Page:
Word stemming is the process of reducing a word to its base form, typically for the purpose of analysis. For example, the word “stemming” could be reduced to “stem.” This is often done with inflected languages, where a single word can have multiple forms.
One common use of word stemming is in information retrieval, where it can be used to normalize search terms. For example, if a user searches for “cats,” stemming could be used to also return results for “cat.”
Outside of text analytics, word stemming is sometimes used in natural language processing applications such as machine translation and automatic summarization.
Word stemming should not be confused with lemmatization, which is a related but different process. While word stemming typically involves chopping off suffixes to arrive at a base form, lemmatization usually involves determining the root form of a word based on its meaning. For example, the words “better” and “good” would both be reduced to “good.”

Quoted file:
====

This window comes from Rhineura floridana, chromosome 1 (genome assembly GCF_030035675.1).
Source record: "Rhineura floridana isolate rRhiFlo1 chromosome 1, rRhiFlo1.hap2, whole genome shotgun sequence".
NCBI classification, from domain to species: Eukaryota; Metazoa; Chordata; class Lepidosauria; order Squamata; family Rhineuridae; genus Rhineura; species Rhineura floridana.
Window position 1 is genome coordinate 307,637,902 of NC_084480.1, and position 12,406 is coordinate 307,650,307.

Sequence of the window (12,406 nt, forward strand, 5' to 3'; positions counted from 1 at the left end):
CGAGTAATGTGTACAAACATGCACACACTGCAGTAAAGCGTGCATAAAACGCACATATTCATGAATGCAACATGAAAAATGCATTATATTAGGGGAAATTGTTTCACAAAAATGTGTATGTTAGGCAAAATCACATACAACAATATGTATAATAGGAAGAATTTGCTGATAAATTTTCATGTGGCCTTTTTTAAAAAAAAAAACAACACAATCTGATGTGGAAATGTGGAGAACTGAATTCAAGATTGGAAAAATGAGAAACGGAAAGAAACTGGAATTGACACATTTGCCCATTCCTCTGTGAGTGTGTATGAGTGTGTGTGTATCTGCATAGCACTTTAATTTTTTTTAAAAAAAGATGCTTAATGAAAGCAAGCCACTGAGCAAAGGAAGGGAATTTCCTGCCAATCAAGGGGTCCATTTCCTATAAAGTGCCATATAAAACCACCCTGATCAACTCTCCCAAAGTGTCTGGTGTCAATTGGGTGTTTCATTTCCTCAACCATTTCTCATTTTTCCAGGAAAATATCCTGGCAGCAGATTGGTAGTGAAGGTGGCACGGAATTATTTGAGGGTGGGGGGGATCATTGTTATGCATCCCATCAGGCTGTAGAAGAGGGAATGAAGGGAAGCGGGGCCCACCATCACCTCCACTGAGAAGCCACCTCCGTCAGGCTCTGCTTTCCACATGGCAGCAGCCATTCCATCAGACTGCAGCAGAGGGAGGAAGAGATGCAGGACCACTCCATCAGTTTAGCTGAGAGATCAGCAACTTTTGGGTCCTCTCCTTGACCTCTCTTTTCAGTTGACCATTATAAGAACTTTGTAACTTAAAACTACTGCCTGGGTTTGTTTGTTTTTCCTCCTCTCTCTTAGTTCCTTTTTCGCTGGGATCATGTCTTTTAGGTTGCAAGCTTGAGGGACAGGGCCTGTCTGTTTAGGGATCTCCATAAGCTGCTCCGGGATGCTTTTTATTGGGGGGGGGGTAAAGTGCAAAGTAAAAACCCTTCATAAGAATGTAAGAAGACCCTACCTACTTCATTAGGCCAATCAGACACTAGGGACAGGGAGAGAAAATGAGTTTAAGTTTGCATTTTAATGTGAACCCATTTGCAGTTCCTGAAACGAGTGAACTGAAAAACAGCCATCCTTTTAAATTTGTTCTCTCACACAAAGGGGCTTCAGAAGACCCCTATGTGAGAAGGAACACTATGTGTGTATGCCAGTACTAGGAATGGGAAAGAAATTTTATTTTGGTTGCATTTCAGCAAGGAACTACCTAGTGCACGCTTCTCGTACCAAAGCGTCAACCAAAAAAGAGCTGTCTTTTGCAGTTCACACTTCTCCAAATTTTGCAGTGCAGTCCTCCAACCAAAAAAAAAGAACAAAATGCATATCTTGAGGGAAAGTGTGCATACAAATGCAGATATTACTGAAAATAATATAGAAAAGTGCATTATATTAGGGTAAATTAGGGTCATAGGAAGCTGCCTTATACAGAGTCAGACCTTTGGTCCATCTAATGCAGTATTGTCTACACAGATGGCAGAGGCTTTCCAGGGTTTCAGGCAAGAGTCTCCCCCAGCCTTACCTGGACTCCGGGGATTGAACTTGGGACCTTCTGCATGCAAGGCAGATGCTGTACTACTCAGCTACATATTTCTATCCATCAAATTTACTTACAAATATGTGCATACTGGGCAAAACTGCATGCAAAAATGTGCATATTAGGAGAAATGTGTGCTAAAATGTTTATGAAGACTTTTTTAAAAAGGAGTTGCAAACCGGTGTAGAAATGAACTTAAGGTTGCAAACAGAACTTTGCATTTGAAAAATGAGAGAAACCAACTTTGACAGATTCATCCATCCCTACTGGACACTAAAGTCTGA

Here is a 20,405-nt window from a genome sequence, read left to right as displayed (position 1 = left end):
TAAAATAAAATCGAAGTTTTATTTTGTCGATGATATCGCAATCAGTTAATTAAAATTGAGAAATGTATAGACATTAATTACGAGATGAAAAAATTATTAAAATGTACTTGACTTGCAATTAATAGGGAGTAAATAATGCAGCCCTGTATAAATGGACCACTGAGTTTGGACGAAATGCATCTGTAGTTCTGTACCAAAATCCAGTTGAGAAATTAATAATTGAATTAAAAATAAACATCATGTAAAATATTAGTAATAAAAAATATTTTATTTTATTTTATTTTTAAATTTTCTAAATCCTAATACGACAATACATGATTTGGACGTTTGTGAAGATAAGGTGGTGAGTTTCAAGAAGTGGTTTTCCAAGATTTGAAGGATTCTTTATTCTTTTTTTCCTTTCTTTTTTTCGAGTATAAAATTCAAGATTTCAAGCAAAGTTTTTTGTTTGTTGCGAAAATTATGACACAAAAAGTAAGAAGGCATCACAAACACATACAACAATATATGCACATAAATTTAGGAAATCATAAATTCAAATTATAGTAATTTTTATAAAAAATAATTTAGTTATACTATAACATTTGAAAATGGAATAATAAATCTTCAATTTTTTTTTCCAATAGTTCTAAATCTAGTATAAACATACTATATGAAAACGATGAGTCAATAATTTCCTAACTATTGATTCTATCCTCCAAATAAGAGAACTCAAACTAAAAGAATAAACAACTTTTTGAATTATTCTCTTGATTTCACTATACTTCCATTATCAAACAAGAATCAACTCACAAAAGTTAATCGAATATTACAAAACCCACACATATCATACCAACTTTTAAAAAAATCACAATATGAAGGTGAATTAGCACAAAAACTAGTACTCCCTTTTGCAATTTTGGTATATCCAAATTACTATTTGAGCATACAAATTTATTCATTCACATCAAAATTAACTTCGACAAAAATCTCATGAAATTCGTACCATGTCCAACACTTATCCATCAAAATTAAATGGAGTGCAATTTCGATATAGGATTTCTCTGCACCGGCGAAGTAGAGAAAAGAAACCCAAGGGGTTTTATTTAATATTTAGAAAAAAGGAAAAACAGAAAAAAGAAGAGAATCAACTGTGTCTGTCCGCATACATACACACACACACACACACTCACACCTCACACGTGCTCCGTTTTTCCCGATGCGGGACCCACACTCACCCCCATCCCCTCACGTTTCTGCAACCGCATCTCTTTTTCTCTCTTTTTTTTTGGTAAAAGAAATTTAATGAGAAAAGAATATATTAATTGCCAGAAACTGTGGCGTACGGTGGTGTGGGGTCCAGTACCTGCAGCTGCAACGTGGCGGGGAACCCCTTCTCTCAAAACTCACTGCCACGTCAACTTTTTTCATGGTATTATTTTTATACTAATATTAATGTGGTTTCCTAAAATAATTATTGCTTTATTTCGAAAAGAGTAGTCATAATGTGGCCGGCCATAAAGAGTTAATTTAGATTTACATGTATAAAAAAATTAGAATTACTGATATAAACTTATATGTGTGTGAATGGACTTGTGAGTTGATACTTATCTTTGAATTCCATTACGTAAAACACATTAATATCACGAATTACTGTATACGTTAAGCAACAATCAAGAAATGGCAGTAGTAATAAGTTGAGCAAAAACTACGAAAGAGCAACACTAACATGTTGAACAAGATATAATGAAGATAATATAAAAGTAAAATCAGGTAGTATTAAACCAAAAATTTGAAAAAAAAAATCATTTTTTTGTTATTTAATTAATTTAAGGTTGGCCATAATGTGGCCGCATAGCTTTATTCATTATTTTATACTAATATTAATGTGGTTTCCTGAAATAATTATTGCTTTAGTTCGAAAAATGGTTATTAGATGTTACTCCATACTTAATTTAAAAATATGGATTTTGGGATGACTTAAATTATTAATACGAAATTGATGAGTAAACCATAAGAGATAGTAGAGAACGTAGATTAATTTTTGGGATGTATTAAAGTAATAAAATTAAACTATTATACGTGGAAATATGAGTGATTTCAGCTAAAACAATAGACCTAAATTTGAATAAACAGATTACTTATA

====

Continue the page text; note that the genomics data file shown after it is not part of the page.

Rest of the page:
When to use word stemming?
There are a few different reasons why you might want to use word stemming. One common reason is for information retrieval, as it can help normalize search terms. This is especially useful for inflected languages, where a single word can have multiple forms.
Another reason to use word stemming is for machine translation and automatic summarization. In these applications, it can be helpful to reduce a word to its base form in order to more accurately determine its meaning.
When not to use word stemming?
There are a few situations where you might not want to use word stemming. One reason is if you need to preserve the original word form for some reason. For example, if you were indexing a document for search, you would want to preserve the original word forms in order to return results that match the user’s query.
Another reason not to use word stemming is if you are working with a language that doesn’t have inflection, such as Chinese. In this case, there would be no need to reduce words to their base form.